For some children, especially some groups of children and young people in care, it will not always be easy to give them a sense of stability and permanence in a ‘family home’. Challenging behaviour, problems at school, their age and a wish to be at home with their birth families, (when this is not safe and/or appropriate), can all make it hard for them to settle in a new family home. It is therefore important that the care system for children and young people is realistic and creative about how permanence can be achieved for them when a reasonable chance of normal family life is limited. This might need to include a consideration of alternative approaches to permanence when achieving this in a family setting is not realistic, while at the same time enabling the outcomes for these children to be improved as much as possible to increase their chance of obtaining a sense of permanence within a family setting.

In practical terms a sense of permanence can be achieved in children and young people through:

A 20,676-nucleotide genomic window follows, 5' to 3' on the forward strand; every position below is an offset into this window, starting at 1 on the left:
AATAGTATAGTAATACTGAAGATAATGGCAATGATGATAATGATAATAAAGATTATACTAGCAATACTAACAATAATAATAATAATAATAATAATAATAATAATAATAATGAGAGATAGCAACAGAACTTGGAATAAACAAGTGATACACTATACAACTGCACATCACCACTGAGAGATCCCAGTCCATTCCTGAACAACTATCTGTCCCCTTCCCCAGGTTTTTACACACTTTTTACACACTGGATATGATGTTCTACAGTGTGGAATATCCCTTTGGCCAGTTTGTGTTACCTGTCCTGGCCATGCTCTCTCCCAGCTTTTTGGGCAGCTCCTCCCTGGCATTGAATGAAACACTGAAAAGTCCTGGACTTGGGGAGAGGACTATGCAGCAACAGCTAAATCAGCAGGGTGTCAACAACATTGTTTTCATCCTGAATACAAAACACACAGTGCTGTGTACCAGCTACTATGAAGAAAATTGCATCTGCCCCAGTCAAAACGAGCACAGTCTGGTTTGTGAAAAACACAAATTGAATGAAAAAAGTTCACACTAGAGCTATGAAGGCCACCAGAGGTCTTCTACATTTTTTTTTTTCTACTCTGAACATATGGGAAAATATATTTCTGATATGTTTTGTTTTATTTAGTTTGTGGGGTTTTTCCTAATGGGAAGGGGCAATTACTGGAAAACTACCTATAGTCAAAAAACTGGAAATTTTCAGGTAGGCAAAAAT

• Developing a feeling of belonging to someone who is parenting them on a day to day basis;
  • Positive messages to the child that there is an expectation of continuing stability in the placement, as evidenced by the Panel decision/review recommendation;
  • A feeling of security in being loved and valued for themselves and as a permanent member of their family;
  • A growing sense of mutual obligation between the child and their parents/primary carer as the child moves towards adulthood;
  • Continuity with their ethnicity, religion, language and culture of their birth family;
  • Acknowledgement and a positive acceptance of their birth family and history, with ongoing contact where appropriate;